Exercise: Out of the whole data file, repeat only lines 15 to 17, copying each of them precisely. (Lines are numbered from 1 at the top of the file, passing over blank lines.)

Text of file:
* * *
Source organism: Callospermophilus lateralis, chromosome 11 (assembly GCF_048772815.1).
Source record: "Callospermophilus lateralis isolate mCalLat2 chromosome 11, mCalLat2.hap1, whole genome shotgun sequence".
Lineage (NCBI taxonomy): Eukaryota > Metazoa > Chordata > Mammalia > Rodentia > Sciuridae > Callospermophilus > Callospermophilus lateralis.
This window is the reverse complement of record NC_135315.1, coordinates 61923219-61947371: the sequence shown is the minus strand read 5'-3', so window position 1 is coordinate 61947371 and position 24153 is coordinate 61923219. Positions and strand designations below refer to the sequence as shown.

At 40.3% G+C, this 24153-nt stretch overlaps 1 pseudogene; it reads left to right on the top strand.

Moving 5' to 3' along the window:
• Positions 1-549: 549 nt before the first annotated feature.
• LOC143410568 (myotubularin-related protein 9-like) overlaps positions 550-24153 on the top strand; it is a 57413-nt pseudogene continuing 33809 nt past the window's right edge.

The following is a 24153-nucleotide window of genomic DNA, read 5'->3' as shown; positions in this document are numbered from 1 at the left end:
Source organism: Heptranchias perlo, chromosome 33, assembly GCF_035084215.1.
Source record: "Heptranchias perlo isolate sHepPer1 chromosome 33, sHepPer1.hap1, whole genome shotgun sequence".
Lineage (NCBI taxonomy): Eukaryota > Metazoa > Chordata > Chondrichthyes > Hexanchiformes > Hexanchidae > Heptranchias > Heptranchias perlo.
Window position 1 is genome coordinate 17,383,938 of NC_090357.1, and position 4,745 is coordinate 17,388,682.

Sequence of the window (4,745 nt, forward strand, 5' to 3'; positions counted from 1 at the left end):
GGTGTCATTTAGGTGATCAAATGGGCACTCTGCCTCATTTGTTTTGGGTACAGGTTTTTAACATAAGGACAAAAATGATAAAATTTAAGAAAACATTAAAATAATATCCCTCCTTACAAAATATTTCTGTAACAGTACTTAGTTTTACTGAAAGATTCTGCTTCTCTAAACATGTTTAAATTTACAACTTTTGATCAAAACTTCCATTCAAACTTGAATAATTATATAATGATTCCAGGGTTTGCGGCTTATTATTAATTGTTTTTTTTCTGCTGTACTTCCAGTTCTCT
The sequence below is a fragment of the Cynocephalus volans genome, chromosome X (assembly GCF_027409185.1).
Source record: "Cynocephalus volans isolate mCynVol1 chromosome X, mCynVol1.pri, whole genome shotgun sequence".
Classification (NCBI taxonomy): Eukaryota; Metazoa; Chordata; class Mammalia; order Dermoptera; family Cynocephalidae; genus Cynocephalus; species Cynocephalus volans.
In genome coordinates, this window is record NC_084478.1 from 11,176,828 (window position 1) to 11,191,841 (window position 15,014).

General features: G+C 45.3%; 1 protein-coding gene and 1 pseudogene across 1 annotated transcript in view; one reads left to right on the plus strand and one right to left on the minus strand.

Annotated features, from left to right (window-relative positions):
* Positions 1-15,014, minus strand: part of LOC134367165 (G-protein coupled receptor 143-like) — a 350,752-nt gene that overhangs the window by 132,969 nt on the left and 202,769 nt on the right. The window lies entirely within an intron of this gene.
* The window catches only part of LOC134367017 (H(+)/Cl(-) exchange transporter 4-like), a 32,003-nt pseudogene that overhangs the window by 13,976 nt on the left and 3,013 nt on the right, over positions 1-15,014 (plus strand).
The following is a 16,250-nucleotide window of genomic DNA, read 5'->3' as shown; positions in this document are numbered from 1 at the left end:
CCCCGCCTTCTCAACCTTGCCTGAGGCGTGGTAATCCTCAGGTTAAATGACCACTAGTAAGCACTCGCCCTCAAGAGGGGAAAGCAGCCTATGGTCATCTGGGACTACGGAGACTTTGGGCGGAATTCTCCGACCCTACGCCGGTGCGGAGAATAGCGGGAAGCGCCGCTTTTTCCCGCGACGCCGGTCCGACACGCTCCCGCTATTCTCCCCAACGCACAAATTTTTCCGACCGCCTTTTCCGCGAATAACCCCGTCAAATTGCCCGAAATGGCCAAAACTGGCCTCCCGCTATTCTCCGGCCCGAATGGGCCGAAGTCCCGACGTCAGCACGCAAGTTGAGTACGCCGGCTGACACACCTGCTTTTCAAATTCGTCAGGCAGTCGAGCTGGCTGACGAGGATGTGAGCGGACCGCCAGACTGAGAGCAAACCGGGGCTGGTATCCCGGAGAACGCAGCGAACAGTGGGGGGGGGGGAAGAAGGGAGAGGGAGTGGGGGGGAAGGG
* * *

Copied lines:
GGTGTCATTTAGGTGATCAAATGGGCACTCTGCCTCATTTGTTTTGGGTACAGGTTTTTAACATAAGGACAAAAATGATAAAATTTAAGAAAACATTAAAATAATATCCCTCCTTACAAAATATTTCTGTAACAGTACTTAGTTTTACTGAAAGATTCTGCTTCTCTAAACATGTTTAAATTTACAACTTTTGATCAAAACTTCCATTCAAACTTGAATAATTATATAATGATTCCAGGGTTTGCGGCTTATTATTAATTGTTTTTTTTCTGCTGTACTTCCAGTTCTCT
The sequence below is a fragment of the Cynocephalus volans genome, chromosome X (assembly GCF_027409185.1).
Source record: "Cynocephalus volans isolate mCynVol1 chromosome X, mCynVol1.pri, whole genome shotgun sequence".